It was 3:30 p.m. on a Sunday. The young owner of Poke Etc. had just barely finished his lunch. But his break was short-lived. As new customers came through the door, he chirped, “First time here? Have you tried poke before? Let me give you some samples!”
He then walked behind the counter and proceeded to offer each person in the group–a mom, a dad and two daughters–morsels from the poke trays behind a refrigerated glass case. There was about half a dozen flavors available, and the family tasted all of them, toothpick after toothpick. After that came a twentysomething couple that was also offered samples.
“How did you find out about us?” the young owner asked. Good, old-fashioned word of mouth.
Next came a burly guy in a faded Waimea High School T-shirt. The ex-pat kama'aina knew what poke was, but he still gladly taste-tested a few flavors. In those 30 minutes that afternoon, Poke Etc.'s bossman gave away what I would guess to be at least 10 bucks' worth of his precious foodstuff.
This is poke, the Hawaiian delicacy that has come of age recently in OC thanks to the success of purveyors such as Pokinometry in Anaheim, North Shore Poke Co. and others. But how Poke Etc. is offering it–displayed and sold for $13.50 per pound or over warm rice as poke bowls–might be the truest incarnation of poke Southern California has seen yet. In Hawaii, these raw cubes of marinated ahi tuna aren't usually made-to-order, but rather offered like this, in refrigerated buckets often next to a supermarket's butcher section. And samples by toothpick are obligatory.
But the truth is Poke Etc. needn't offer any free tastes. Every customer who came didn't just amble in there by accident. They wanted poke and sought out the place. That afternoon, I overheard that at least one couple drove to this Long Beach hole-in-the-wall eatery from Lake Forest. And there was the fact that Poke Etc. is so new the landlord hasn't yet changed the marquee outside (it still reads “Tony's Barbecue”). Yet the poke-famished still came.
And so did I. In the span of a few weeks, I trekked there at least three times. The first trip, I opted for the spicy mayo poke over rice–cubes of raw tuna covered in a Sriracha-tinted pink creaminess and freckled with tobiko, sliced onions and scallions. After I licked its clamshell container clean, I bought a half-pound of the limu poke, the most basic flavor, with sea salt, the frilly seaweed from which it takes its name and onions. Though it was slicked in oil (perhaps to keep the cubes from drying out), it possessed a flavor that reminded me how long it's been since I've gone to the islands.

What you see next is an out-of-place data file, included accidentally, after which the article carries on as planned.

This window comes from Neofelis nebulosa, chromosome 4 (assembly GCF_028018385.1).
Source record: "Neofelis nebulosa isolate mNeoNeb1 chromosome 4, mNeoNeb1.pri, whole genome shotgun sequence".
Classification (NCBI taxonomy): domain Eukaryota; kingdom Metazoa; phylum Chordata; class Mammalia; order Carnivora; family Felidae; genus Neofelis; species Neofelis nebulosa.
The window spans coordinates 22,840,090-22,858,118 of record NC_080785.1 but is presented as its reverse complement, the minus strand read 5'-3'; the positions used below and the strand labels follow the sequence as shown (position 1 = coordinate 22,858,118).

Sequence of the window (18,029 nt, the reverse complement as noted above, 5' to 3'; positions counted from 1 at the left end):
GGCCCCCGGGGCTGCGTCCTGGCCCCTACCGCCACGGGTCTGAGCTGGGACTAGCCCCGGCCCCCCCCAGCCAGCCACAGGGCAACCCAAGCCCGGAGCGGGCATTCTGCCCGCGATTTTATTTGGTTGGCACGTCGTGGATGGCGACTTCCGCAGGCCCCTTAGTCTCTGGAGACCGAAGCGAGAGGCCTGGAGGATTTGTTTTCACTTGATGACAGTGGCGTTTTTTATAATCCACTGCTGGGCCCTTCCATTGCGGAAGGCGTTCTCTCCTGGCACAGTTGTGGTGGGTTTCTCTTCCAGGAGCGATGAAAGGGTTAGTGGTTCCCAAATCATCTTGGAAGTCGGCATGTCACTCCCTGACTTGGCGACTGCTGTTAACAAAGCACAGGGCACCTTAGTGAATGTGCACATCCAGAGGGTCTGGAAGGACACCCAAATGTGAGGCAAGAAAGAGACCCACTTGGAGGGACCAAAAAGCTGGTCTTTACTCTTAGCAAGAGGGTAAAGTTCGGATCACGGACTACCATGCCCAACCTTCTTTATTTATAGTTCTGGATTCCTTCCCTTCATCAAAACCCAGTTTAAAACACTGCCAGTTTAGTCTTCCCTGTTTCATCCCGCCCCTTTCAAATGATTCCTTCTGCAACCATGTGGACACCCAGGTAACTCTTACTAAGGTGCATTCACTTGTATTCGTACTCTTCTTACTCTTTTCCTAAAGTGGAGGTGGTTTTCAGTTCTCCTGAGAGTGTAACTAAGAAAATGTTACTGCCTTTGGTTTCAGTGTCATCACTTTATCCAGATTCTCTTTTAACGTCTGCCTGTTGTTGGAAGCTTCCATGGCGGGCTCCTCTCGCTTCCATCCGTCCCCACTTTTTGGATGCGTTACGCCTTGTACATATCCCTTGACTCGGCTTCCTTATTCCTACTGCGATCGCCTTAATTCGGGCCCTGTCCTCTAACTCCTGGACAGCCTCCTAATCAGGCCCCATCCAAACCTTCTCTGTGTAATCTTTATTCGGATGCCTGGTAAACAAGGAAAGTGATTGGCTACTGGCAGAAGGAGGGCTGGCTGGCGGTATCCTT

The second trip, I had even more poke: the kimchee-flavored one that owed its redness and sweetness to gochujang, plus the Basic Spicy, which was covered in togarashi, the Japanese pepper powder. But this time, I had them as an included side in the combo plates–not that the combo plates needed anything extra.
These were gigantic portions of food in and of themselves, enough protein and starch in the rice and mayo-rich mac salad to make sumo wrestlers of anyone who can consume it in one sitting. The Island Bento consisted of spears of sauce-glazed teriyaki chicken and a crispy, greaseless plank of panko-breaded pork cutlet zigzagged in its own tonkatsu sauce.
But perhaps the best thing Poke Etc. makes besides the poke was the lau lau, hunks of pork steamed with taro leaves inside a banana leaf, and the kalua pork, shreds of slow-roasted pig as smoky as they were moist.
That the young owner and his business partner are both Filipinos might explain their deftness with pork and that their gisantes–essentially a tomato-based Filipino dry pork stew with peas that's popular in Hawaii–is excellent. But they also do a great Japanese curry that puts a new dimension to the tonkatsu. And then there's the oka poke, which is closer to Tahitian poisson cru and the only poke not displayed with the rest since it's made with coconut milk and thus must be kept at cooler temps to prevent spoilage. Poke Etc. even offers tako, which was what the ex-pat kama'aina ended up ordering–tender, boiled pieces of octopus that work best with the Fresh Ginger marinade.
And for those who think Long Beach is still too far, Poke Etc. will soon open a shop in OC, taking over a Filipino turo-turo joint in Lake Forest. The free samples will still, of course, be obligatory.
Poke Etc., 2292 E. Carson St., Long Beach, (562) 988-8488; pokeetc.com. Open Mon.-Sat., 10 a.m.-7 p.m.; Sun., 11 a.m.-5 p.m. Poke, $13.50 per pound; meal for two, $10-$20, food only. No alcohol.
Before becoming an award-winning restaurant critic for OC Weekly in 2007, Edwin Goei went by the alias “elmomonster” on his blog Monster Munching, in which he once wrote a whole review in haiku.